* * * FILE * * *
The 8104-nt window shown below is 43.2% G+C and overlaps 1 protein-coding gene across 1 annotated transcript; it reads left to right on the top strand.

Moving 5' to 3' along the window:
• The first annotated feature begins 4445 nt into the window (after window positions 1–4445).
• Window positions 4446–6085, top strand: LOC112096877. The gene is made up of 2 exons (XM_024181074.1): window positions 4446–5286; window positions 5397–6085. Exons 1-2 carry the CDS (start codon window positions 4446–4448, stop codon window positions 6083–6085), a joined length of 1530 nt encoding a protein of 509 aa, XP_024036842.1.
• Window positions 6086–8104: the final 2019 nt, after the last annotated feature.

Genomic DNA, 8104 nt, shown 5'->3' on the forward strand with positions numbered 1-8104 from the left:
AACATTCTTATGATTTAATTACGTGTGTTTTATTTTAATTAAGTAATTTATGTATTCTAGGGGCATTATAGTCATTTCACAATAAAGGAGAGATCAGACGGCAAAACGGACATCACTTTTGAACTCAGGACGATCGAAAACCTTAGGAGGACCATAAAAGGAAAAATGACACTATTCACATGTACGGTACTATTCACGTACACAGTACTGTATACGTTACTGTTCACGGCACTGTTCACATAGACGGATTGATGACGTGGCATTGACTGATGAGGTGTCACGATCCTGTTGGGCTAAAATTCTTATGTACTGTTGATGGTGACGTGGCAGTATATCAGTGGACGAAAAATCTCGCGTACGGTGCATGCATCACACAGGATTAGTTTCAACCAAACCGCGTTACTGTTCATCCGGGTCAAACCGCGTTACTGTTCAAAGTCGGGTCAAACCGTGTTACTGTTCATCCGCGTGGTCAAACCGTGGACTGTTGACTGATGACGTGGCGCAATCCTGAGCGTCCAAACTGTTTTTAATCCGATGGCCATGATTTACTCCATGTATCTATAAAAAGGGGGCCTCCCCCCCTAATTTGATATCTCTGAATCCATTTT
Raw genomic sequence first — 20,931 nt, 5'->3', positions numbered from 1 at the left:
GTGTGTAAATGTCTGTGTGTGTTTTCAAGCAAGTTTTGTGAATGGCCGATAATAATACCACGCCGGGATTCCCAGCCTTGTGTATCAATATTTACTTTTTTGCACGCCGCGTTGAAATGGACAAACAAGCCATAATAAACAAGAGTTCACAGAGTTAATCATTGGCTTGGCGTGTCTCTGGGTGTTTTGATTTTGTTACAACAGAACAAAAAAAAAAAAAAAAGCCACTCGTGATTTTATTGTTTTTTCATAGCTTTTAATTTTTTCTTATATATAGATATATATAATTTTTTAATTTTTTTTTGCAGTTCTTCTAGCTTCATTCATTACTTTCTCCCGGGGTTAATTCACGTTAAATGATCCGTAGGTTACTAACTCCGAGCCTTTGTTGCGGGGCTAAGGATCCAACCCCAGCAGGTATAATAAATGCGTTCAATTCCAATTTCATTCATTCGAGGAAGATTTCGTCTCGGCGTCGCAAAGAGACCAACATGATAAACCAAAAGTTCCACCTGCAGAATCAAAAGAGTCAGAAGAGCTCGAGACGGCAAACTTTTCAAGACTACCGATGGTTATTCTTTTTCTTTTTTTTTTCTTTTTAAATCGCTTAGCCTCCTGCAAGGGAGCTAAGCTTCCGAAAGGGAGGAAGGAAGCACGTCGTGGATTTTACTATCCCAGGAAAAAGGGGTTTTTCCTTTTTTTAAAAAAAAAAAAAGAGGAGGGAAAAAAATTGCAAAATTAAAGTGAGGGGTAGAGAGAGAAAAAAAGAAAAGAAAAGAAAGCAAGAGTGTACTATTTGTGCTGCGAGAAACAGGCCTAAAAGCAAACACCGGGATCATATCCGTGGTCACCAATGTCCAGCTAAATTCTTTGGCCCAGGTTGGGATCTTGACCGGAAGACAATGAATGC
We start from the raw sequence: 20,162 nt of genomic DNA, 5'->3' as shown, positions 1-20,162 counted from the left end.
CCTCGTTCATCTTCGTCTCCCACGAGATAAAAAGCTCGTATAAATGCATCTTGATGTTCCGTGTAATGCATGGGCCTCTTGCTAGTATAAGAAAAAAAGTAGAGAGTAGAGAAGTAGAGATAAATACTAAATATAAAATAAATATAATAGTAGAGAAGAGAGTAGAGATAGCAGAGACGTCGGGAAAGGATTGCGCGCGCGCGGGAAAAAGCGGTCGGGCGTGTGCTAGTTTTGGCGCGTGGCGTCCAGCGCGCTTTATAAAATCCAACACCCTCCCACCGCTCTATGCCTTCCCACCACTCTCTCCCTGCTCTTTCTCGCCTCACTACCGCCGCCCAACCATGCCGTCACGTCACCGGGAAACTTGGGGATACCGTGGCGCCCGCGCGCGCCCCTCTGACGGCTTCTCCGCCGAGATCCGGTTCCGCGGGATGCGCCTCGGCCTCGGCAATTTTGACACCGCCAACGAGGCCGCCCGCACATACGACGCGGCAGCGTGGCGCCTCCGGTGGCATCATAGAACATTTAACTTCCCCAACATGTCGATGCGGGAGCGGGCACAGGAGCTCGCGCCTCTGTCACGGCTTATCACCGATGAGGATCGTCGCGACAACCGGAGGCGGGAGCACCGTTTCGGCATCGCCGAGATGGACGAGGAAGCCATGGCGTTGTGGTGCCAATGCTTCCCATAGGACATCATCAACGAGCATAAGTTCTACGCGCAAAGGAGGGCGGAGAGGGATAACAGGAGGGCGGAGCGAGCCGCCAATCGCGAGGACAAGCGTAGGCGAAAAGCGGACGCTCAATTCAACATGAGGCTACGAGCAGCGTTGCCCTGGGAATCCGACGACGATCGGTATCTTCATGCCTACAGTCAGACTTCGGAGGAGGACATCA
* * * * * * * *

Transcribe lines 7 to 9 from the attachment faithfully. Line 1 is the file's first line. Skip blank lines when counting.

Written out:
AACATTCTTATGATTTAATTACGTGTGTTTTATTTTAATTAAGTAATTTATGTATTCTAGGGGCATTATAGTCATTTCACAATAAAGGAGAGATCAGACGGCAAAACGGACATCACTTTTGAACTCAGGACGATCGAAAACCTTAGGAGGACCATAAAAGGAAAAATGACACTATTCACATGTACGGTACTATTCACGTACACAGTACTGTATACGTTACTGTTCACGGCACTGTTCACATAGACGGATTGATGACGTGGCATTGACTGATGAGGTGTCACGATCCTGTTGGGCTAAAATTCTTATGTACTGTTGATGGTGACGTGGCAGTATATCAGTGGACGAAAAATCTCGCGTACGGTGCATGCATCACACAGGATTAGTTTCAACCAAACCGCGTTACTGTTCATCCGGGTCAAACCGCGTTACTGTTCAAAGTCGGGTCAAACCGTGTTACTGTTCATCCGCGTGGTCAAACCGTGGACTGTTGACTGATGACGTGGCGCAATCCTGAGCGTCCAAACTGTTTTTAATCCGATGGCCATGATTTACTCCATGTATCTATAAAAAGGGGGCCTCCCCCCCTAATTTGATATCTCTGAATCCATTTT
Raw genomic sequence first — 20,931 nt, 5'->3', positions numbered from 1 at the left:
GTGTGTAAATGTCTGTGTGTGTTTTCAAGCAAGTTTTGTGAATGGCCGATAATAATACCACGCCGGGATTCCCAGCCTTGTGTATCAATATTTACTTTTTTGCACGCCGCGTTGAAATGGACAAACAAGCCATAATAAACAAGAGTTCACAGAGTTAATCATTGGCTTGGCGTGTCTCTGGGTGTTTTGATTTTGTTACAACAGAACAAAAAAAAAAAAAAAAGCCACTCGTGATTTTATTGTTTTTTCATAGCTTTTAATTTTTTCTTATATATAGATATATATAATTTTTTAATTTTTTTTTGCAGTTCTTCTAGCTTCATTCATTACTTTCTCCCGGGGTTAATTCACGTTAAATGATCCGTAGGTTACTAACTCCGAGCCTTTGTTGCGGGGCTAAGGATCCAACCCCAGCAGGTATAATAAATGCGTTCAATTCCAATTTCATTCATTCGAGGAAGATTTCGTCTCGGCGTCGCAAAGAGACCAACATGATAAACCAAAAGTTCCACCTGCAGAATCAAAAGAGTCAGAAGAGCTCGAGACGGCAAACTTTTCAAGACTACCGATGGTTATTCTTTTTCTTTTTTTTTTCTTTTTAAATCGCTTAGCCTCCTGCAAGGGAGCTAAGCTTCCGAAAGGGAGGAAGGAAGCACGTCGTGGATTTTACTATCCCAGGAAAAAGGGGTTTTTCCTTTTTTTAAAAAAAAAAAAAGAGGAGGGAAAAAAATTGCAAAATTAAAGTGAGGGGTAGAGAGAGAAAAAAAGAAAAGAAAAGAAAGCAAGAGTGTACTATTTGTGCTGCGAGAAACAGGCCTAAAAGCAAACACCGGGATCATATCCGTGGTCACCAATGTCCAGCTAAATTCTTTGGCCCAGGTTGGGATCTTGACCGGAAGACAATGAATGC